"The Investigatory Powers Tribunal (IPT) today (23rd July 2018), held that, for a sustained period, successive Foreign Secretaries wrongly gave GCHQ unfettered discretion to collect vast quantities of personal customer information from telecommunications companies," the press release revealed.
According to the statement, for the duration of the investigation into the case, the government had provided inconsistent evidence. First, it claimed that the foreign secretary had complete control over what information telecommunications companies had to provide to GCHQ. However, it later went back on this claim, saying that the state secretary was able to authorize GCHQ to autonomously decide on what information to obtain from telecommunication companies, the press release added.
"In today’s judgment, the IPT stated that granting such unfettered discretion to GCHQ was an unlawful delegation of power from the Foreign Secretary. The result of the judgment is that a decade’s worth of secret data capture has been held to be unlawful… [The Tribunal] considered that the unlawful drafting of the directions was only remedied by the revised directions made on 14 October 2016," the watchdog said.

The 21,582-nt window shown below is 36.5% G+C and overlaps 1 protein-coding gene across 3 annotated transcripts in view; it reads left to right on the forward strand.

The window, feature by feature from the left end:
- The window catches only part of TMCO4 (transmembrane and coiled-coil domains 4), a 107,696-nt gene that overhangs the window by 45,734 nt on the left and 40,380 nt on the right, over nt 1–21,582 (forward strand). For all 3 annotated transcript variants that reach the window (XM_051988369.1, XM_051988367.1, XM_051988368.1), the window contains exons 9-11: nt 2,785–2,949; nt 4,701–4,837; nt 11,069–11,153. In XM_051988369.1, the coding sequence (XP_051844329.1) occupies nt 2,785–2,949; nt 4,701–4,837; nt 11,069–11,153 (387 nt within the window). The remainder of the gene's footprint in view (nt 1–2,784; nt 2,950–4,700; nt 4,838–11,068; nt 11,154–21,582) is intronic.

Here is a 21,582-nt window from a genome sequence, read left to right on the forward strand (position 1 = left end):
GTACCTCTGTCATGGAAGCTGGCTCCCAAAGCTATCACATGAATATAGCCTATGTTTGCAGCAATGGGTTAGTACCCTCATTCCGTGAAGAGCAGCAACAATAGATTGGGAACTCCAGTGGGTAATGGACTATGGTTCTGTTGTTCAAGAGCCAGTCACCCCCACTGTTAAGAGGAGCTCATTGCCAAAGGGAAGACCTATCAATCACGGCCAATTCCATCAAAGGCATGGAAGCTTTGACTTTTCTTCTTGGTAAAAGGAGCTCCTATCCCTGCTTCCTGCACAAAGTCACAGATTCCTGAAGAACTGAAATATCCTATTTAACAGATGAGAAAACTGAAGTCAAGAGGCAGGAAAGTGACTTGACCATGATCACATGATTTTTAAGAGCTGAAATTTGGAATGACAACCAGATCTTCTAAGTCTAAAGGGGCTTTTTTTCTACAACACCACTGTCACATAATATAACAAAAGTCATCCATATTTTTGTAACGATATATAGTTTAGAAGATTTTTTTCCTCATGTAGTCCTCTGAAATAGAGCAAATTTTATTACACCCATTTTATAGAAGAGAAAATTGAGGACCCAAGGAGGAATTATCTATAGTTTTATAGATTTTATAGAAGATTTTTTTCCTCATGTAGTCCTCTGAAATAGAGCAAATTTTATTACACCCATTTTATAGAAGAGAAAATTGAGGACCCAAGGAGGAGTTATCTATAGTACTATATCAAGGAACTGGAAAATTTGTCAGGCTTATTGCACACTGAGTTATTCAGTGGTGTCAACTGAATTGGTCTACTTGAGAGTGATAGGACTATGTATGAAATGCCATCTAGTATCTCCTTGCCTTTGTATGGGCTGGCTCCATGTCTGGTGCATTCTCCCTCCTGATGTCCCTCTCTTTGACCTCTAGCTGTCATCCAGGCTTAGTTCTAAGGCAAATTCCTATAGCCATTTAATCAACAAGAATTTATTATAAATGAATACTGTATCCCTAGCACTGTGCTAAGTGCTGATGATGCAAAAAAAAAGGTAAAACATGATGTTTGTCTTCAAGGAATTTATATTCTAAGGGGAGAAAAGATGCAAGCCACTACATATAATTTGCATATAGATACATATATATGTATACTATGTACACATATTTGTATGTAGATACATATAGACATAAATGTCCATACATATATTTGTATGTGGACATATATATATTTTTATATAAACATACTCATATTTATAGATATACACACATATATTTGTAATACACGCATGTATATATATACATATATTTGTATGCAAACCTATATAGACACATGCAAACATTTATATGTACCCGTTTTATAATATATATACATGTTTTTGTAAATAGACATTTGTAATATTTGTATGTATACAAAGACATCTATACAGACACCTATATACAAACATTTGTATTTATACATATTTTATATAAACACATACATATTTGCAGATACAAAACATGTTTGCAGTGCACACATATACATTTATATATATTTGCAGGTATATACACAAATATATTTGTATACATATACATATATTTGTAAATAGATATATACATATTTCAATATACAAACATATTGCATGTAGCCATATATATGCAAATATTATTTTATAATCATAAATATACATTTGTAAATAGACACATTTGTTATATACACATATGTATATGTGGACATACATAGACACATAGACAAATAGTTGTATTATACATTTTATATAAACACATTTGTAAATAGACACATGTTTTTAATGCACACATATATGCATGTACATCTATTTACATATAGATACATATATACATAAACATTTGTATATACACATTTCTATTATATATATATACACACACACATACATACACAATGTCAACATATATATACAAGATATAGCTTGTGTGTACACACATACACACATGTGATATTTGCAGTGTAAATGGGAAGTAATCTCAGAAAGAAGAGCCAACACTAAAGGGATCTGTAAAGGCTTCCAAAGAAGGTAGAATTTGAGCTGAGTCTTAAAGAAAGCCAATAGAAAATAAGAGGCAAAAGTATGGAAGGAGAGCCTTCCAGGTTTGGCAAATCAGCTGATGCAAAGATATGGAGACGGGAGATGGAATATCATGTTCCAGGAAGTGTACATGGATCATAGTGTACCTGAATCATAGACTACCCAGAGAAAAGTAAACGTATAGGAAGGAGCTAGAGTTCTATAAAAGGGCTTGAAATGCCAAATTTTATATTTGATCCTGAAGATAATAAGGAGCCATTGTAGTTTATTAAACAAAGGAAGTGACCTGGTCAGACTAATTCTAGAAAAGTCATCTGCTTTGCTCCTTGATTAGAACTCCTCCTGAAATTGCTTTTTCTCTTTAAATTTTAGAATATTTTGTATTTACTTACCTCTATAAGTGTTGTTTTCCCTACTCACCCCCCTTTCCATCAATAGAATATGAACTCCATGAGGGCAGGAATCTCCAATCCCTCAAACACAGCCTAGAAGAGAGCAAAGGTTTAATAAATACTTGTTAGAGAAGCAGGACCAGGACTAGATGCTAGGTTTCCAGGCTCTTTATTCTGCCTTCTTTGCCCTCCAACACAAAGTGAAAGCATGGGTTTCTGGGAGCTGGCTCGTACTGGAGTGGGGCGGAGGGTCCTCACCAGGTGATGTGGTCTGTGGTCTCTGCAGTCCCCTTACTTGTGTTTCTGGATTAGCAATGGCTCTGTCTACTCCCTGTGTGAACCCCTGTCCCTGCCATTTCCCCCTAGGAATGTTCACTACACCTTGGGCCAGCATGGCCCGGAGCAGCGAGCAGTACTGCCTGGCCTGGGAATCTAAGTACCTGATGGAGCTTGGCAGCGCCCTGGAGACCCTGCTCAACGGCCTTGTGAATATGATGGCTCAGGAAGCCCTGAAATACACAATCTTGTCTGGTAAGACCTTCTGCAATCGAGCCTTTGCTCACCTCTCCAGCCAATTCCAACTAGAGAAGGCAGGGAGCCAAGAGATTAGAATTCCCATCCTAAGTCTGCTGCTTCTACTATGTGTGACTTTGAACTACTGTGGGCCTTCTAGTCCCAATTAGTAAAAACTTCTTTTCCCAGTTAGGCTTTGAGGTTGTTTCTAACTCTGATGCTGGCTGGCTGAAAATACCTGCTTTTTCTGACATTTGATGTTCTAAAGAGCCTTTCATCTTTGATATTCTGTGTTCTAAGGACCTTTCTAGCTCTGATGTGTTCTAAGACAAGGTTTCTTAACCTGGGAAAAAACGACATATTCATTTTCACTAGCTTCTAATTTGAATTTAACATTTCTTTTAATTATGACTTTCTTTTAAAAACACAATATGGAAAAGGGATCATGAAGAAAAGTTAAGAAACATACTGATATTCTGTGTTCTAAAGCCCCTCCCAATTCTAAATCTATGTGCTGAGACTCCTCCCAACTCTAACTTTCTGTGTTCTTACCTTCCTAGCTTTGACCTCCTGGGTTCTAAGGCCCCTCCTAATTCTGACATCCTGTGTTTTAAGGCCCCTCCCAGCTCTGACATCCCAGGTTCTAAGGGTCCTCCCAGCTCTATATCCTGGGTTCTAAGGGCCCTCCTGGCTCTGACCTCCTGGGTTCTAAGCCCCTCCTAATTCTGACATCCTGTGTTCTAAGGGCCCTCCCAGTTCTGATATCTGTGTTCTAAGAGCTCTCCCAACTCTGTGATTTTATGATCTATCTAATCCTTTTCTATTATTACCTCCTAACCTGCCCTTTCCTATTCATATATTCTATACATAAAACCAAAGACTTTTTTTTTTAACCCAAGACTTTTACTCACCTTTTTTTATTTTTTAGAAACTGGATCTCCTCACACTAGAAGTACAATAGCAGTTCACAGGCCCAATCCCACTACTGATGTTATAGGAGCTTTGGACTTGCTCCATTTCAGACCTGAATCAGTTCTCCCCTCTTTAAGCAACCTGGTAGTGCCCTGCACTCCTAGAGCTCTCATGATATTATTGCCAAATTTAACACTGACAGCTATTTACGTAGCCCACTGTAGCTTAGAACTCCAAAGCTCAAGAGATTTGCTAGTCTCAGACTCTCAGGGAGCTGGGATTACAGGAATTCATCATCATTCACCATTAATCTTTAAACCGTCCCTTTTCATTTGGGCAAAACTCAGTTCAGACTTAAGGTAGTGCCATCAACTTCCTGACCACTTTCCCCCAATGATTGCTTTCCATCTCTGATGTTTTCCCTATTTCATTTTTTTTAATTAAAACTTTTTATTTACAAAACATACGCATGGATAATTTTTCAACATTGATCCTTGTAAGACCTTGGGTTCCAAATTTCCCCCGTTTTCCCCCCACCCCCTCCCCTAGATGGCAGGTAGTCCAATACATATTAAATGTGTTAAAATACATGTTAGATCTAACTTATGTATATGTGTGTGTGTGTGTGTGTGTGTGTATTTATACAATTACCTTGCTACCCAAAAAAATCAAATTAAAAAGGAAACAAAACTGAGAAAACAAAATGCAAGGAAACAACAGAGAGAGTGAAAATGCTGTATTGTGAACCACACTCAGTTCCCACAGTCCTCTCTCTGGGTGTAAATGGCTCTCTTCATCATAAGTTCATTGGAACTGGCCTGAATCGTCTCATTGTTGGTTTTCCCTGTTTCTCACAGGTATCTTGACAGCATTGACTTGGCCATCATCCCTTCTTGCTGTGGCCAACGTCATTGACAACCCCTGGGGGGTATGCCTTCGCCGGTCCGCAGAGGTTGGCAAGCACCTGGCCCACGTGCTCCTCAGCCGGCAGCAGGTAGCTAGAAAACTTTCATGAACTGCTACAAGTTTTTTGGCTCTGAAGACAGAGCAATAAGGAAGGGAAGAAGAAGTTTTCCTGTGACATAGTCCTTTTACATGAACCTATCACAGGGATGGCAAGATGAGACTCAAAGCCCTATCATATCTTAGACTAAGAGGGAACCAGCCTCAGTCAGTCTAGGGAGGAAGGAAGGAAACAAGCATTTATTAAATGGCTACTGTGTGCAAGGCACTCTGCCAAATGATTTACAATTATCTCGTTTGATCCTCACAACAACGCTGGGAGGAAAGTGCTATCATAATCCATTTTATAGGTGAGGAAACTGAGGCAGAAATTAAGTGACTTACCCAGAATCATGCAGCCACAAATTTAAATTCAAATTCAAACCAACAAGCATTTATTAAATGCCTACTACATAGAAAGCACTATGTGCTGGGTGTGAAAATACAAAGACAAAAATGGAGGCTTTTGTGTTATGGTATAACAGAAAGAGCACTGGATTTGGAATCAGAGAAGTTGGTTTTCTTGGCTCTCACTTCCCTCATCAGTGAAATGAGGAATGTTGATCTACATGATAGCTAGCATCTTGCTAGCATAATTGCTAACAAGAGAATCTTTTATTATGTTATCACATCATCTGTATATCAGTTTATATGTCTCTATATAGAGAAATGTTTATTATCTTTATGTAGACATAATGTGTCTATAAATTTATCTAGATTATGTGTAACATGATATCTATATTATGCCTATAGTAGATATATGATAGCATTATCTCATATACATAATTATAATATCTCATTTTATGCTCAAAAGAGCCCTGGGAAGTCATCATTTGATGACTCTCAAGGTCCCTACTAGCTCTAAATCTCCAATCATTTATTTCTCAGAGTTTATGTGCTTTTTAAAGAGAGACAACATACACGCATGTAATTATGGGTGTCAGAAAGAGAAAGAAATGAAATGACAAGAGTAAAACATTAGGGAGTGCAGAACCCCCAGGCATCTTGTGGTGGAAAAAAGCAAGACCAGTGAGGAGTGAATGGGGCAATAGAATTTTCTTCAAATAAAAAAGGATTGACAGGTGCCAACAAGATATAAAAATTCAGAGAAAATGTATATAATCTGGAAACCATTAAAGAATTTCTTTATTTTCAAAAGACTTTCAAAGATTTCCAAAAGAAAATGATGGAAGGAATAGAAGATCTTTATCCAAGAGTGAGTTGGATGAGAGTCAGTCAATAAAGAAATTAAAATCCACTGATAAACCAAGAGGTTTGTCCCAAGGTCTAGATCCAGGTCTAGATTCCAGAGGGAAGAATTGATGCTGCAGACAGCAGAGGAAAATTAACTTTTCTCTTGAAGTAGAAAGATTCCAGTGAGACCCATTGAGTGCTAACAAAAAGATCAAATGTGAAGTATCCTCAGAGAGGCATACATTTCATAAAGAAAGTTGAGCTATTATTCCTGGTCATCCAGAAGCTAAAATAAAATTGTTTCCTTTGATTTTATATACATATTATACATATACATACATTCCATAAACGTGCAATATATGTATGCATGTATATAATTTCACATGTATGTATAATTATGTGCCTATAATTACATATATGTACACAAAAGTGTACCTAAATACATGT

Previously, the whistleblowers claimed that the users' data was reportedly obtained with an aim to alter opinions of the voters on the verge of the US 2016 presidential elections and the Brexit vote in the UK. Moreover, in April, US Congress started to search for any signs of Russia having access to Facebook users' data in an attempt to establish that Moscow had played a part in the outcome of the 2016 US elections. However, Russia's authorities have repeatedly denied all US allegations and emphasised that the US side has failed to provide any substantial evidence.